For decades, the tech industry has been burned by buying into equipment and technologies that became obsolete far too quickly. Knowing that’s a constant, how can you lessen the economic burden, and prepare for the ever changing demands, technology, and capabilities of your workforce? This was the topic du jour in a panel session titled: “Strategies for Creating Tomorrow’s Workplace, Today” at the VMworld 2012 conference in San Francisco.
On the panel were:
- Bruce Scheer, President, Future Sight Consulting – Moderator
- Yogesh Khanna, VP, Chief Technology Officer, CSC – IT Infrastructure and Cloud Leader
- Nimesh Shah, VP, Global Portfolio Infrastructure Services, CSC – Workplace Champion
- Vittorio Viarengo, VP, End User Computing, VMware, Inc. – Workplace Technologist
Here are some of the issues that came up during the discussion:
The Workforce Technologist Viewpoint
- Business priorities have not changed since the beginning of time. You create revenue, gain competitive advantage, and beat your competitors to market.
- Reality is we always have changing technology. The question is how effectively are you using it to achieve your business goals? That boils down to how do I make my workforce more productive?
- We’ve moved from “anywhere, anytime” to “any tech.” We have multiple end devices and applications, plus users are realizing the consumerization of IT and can access any service they want.
- Shah joked that everyone in the audience was doing something else other than listening to this panel discussion. He said you’re probably doing work. It’s expected that you can and will be multi-tasking.
- We’ve moved from BYOD to BYOT (Bring Your Own Technology). People are using Skype, Dropbox, social networking, and other tools and applications. We’ve moved beyond just devices. We used to worry about Internet browsing, then devices, now we’re worried about all the applications. How do you harness the creativity and energy and drive that? How do you negotiate that conversation for your workforce?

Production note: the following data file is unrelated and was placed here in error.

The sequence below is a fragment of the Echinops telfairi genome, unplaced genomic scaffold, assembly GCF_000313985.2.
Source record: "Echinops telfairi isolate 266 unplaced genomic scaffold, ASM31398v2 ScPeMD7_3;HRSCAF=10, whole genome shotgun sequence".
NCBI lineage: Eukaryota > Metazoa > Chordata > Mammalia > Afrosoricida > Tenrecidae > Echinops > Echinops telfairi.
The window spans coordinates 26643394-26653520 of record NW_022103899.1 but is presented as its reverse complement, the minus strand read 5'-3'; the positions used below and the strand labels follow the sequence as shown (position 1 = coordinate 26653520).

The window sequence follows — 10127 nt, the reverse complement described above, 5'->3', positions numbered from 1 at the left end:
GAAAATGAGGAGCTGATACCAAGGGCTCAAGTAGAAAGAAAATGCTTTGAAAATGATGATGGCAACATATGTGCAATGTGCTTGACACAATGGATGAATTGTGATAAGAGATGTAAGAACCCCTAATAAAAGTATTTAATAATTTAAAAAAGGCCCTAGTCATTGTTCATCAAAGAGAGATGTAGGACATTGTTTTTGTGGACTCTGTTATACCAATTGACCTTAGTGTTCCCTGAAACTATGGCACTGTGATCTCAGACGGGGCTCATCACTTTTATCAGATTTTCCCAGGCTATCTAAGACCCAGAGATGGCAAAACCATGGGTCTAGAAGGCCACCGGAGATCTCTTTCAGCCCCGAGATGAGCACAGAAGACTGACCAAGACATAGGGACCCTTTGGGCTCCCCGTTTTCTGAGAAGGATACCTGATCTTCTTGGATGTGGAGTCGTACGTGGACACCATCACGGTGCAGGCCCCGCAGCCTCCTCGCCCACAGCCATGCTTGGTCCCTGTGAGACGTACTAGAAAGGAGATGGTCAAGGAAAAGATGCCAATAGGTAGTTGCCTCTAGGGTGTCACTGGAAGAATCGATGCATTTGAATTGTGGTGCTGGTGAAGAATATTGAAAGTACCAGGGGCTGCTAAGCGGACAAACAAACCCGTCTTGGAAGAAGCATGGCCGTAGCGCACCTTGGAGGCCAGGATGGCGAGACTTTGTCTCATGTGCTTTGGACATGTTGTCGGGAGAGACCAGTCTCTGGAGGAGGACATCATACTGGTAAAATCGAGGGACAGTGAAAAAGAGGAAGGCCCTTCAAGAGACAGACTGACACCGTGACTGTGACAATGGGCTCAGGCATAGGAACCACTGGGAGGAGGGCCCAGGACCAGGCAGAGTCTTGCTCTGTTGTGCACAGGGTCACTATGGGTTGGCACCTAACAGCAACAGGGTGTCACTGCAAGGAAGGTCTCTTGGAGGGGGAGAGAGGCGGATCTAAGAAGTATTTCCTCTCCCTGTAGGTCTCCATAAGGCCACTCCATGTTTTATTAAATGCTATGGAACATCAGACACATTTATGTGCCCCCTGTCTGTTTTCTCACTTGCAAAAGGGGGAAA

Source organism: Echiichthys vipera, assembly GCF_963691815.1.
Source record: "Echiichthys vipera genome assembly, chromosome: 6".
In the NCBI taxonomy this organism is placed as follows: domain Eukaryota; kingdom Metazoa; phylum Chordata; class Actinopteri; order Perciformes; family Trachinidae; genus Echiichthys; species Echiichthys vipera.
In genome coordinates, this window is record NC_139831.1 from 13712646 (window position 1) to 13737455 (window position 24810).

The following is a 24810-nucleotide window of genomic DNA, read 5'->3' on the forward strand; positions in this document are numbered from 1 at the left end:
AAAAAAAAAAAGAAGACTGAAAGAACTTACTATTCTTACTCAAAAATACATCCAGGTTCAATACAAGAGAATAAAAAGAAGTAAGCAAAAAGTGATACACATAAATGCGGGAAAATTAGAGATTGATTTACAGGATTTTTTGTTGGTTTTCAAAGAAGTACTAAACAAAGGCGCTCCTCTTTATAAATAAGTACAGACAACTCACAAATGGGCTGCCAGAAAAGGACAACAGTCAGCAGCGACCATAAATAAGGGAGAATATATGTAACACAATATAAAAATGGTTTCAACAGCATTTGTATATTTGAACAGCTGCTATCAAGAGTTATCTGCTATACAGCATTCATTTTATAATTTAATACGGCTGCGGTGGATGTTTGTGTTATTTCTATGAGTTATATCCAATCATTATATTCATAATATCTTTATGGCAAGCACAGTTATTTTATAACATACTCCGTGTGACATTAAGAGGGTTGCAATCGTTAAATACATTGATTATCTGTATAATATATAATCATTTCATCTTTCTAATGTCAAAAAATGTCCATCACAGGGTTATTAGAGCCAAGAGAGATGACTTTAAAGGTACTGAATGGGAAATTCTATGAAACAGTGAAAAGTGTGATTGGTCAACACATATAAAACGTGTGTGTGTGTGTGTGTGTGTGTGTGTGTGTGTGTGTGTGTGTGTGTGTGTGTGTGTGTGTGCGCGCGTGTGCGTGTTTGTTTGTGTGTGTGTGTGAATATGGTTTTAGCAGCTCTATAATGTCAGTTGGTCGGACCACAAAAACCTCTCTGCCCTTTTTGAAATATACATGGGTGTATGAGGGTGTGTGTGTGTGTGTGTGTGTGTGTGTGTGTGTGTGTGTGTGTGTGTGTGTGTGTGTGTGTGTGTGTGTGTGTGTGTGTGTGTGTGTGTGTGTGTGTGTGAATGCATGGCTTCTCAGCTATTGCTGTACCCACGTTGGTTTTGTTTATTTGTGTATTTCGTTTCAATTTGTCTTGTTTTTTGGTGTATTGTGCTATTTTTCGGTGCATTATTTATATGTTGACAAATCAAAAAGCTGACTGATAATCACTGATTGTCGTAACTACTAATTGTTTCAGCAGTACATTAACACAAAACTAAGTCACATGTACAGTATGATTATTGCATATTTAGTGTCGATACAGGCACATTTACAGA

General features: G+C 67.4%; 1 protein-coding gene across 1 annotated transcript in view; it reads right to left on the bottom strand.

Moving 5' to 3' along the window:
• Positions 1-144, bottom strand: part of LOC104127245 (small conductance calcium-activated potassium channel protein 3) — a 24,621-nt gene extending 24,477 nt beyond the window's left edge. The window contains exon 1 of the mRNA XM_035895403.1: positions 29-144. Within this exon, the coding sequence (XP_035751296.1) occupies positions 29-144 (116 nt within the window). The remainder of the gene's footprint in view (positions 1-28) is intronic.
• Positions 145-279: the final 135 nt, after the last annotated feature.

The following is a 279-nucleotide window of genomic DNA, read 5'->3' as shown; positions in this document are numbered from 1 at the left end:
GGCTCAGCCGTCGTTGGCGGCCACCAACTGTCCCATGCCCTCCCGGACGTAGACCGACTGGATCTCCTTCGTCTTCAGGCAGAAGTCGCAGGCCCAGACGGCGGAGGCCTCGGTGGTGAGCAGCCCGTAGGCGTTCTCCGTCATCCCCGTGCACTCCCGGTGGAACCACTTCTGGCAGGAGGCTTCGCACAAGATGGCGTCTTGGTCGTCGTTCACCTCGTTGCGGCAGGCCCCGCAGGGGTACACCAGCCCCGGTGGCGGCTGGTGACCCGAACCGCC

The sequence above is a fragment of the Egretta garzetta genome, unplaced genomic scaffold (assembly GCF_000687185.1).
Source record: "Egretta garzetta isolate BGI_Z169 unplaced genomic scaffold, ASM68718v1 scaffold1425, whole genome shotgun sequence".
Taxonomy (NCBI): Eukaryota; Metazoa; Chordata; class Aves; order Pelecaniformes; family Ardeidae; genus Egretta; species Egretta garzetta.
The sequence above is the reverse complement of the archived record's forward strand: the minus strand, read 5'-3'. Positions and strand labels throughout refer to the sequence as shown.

- Users have a sense of technology. They’ve got a selfish attitude towards technology since they can do it themselves. They don’t need IT to do what they want to do.
- Being good enough is paramount. If you can get 70-80 percent of the functionality at the fraction of the cost then that’s very appealing.
- We barely have any rules left for communications. For example, the rules for video conferencing have completely broken down.
- There’s a sense of frustration with technology. We constantly want connections and communications to be instantaneous. Though we have a swaying tolerance for technology. Expectations, however, are constantly increasing.
- Are you OK with technology that’s “good enough” if it’s a fraction of the cost of top notch competition?
- The question of tomorrow’s workforce is “How productive can you make people?”
- Infrastructure is getting less and less interesting. It’s a race to the bottom and Amazon is leading the way? Who can offer truly rock bottom prices?
- Shift from CapEx environment to an OpEx environment. Let the financial engineering be supplied by the service provider.
- Our mindset of “long distance” has completely changed. It’s no longer a big deal. Infrastructure has become more boring. Who thinks about how the water comes out of the tap? We’ve gone from $5/minute for long distance to essentially free.
Game changing workplace technologies
- Kids only care about the apps. They look at technology as stateless. Operating systems are irrelevant to them. Don’t think that any IT person will willingly upgrade to Windows 8. It’s going to be more of a mobile play.
- Context sensitive environment – Marry our data with our location. How do you correlate where you are, where you’re going, all based on information about yourself? We have examples of this, but we want to go to the pervasive level.
Future of desktop virtualization
- We’ve had ROI from virtual desktops even when the cost was considerably higher. A few years ago, the cost of releasing a virtual desktop was $1,400. Today we’re down to $150. Even when it was $1,400, many saw ROI because there where security reasons. Now with the lower cost those that don’t have severe security concerns can start seeing ROI.
- How are you determining your ROI for virtual desktop infrastructure (VDI)? Is it just money or are you replacing other services or are you creating new collaboration capabilities?
Critical challenges for organizations
- We’ve moved beyond the consumerization of IT to the democratization of IT. I get a vote! It’s not just IT that decides what services we use.